Yeah that's what the book says. Personally I think that is a long time. I change mine (04 LB7) every 5000 miles, and I use Shell's Rotella 5W-40 synthetic. And is your truck brand new. I have heard after a couple hundred miles you want to change your oil to clean it up. A brand new motor might end up with some assembly contamination.
  • akenatenakenaten Posts: 122
    Yes it's new. I'm supposed to use 15w-40 but haven't found it in synthetic.
  • ddf1ddf1 Posts: 18
    The only synthetic I have found was the 5W-40. There may be a 15W-40 but not at the stores I have been too. Plus there is not much of selection of stores in a town of 10,000. But my truck ran fine this last winter on 5W-40, started up every time with no more dragging than expected from the cold weather.
  • .I have a problem with a 3lt 5L non turbo and just wondered if you could help or have herd of this problem?
    The trouble is that it will start first time and run perfect but soon as you turn off and try to restart it will not fire, does not mater how long you run it for even if you switch off as soon as it fires it will not start.when left for about 1 hour it will restart.Have replaced fuel pump solenoid.I have rebuilt this motor.timing is right,compression is ok but when does not start motor turns over as if no compression.will not start on arostart in this condition.Hope to hear from you and thank you for your time.
    :sick:
  • whisky6whisky6 Posts: 7
    Hi,i was checking ulsd and a question came up from my son about ulsd as he has a 2006 duramax,he does not think he can use it in his truck, and i went to google it there appears to be a question about retrofiting engines of previouis years,any thoughts on this would be nice,thank,s
  • Mr_ShiftrightMr_Shiftright Sonoma, CaliforniaPosts: 64,482
    huh...what about a sticking intake valve (one or more).
  • KCRamKCRam Mt. Arlington NJPosts: 3,516
    He should be fine with ULSD in his 2006. Since the fuel already exists, it has to be able to run on it.

    On the other hand, 2007 and future vehicles can NOT run on the older diesel fuel, as this will foul their emissions systems.

    kcram - Pickups Host
  • bhill2bhill2 Posts: 2,162
    Hmmm, sounds like a rerun of the switch to unleaded gasoline. Your statement 'Since the fuel already exists, it has to be able to run on it' leads me to ask if older diesels perhaps cannot use it. Is that the case?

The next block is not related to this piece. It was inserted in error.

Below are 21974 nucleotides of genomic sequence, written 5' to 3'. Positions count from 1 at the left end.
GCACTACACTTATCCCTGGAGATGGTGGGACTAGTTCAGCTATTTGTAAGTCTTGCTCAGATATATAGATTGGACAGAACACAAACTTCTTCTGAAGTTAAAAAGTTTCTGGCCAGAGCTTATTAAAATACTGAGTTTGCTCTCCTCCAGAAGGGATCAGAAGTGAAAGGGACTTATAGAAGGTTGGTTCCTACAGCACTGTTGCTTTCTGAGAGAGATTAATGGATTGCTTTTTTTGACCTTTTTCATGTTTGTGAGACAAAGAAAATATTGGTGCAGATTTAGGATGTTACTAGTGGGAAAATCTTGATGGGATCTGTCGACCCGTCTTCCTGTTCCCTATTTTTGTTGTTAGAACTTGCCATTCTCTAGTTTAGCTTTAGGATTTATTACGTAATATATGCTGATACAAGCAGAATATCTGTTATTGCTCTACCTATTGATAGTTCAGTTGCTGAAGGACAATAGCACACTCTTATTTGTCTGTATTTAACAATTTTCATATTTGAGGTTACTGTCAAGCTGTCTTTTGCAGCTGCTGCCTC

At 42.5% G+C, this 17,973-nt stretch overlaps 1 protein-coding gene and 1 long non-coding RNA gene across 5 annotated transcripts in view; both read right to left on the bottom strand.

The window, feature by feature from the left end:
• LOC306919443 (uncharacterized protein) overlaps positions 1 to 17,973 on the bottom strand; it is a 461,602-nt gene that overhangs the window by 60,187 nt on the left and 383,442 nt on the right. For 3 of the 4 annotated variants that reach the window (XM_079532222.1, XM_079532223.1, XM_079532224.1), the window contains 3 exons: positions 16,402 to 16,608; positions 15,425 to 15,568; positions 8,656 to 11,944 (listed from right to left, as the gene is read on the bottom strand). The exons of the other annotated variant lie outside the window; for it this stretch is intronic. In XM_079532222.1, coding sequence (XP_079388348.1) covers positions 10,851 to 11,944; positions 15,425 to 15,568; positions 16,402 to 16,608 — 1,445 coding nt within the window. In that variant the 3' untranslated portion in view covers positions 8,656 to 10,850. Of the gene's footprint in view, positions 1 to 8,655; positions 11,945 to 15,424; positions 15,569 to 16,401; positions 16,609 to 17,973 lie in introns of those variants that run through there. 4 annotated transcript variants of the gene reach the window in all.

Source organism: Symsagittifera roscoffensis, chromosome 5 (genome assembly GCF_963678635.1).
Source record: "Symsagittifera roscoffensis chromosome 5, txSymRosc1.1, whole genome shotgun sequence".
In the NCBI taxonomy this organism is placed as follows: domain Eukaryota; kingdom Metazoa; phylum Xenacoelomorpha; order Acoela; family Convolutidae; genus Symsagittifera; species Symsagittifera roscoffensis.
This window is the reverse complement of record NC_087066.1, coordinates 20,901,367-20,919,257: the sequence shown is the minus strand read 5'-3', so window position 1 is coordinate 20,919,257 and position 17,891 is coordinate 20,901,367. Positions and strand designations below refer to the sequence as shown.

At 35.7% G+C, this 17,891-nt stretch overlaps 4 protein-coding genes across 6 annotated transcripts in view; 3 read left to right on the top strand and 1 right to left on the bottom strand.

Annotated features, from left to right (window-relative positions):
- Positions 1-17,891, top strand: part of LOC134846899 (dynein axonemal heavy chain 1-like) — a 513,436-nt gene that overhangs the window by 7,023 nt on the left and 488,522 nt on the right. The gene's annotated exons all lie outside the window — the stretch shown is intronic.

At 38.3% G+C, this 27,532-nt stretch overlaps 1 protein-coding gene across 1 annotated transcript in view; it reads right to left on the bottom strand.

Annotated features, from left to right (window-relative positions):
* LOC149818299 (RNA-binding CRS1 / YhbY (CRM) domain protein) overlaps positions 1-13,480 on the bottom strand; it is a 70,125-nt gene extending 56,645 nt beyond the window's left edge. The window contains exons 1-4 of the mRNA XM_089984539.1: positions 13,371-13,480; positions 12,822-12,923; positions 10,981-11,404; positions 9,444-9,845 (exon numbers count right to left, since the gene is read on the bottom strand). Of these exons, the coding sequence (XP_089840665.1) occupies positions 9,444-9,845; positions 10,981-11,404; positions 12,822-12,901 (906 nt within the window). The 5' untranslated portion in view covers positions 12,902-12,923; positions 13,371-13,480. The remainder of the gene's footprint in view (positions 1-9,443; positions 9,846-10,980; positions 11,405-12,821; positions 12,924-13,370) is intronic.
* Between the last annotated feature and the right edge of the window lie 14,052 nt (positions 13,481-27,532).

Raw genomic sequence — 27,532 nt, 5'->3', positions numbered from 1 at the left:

2009 BMW 335i, 2003 Corvette cnv. (RIP 2001 Jaguar XK8 cnv and 1985 MB 380SE [the best of the lot])

  • KCRamKCRam Mt. Arlington NJPosts: 3,516
    Older diesels will run on it, but the older the engine, the more one should consider lubricity additives to replace what the sulfur-reduction process removes.

    kcram - Pickups Host
  • jimlockeyjimlockey Posts: 265
    When the new ULSD finally hits the pumps there will be plenty of lubricants in the fuel. The oil companies have already seen to this. People keep adding all the extra what ever to their fuel. This is a total waste of $$$$. I've owned four diesel and have never added anything and have never had any trouble with my vehicles or fuel. I buy from high volume stations.
  • KCRamKCRam Mt. Arlington NJPosts: 3,516
    Don't get me wrong... the only thing I ever add is anti-gel in the winter. And I fill at the same station that I've used for 10 years now - way more semis there than cars. But unless people get over the stigma of going to a "truck stop" for diesel, the odds of the local suburban station having quality fuel that hasn't sat underground for months aren't as good, and additives should be considered if the fuel is the least bit suspicious.

    kcram - Pickups Host
  • jimlockeyjimlockey Posts: 265
    There are some real nice truck stops. Most of the new stations have a diesel pump for cars in front. If you go in the back, go to the first bay next to the building. This has a small nozzle. The only problem is the high speed pump. Don't try to top it off or vent. You do this and you very likely will get diesel all over you and your car. When I pull my 5th wheel I go with the trucks often. Some have a special place for RV's, but with my Passat tdi I go in front.

    The thing I like about the truck stops the most is they have fresh diesel and the price is often less than a regular station. Heck, some of the regular stations that keep their diesel at the highest price still have winter diesel and not very fresh. This is the situation that gives people a bad tank of diesel.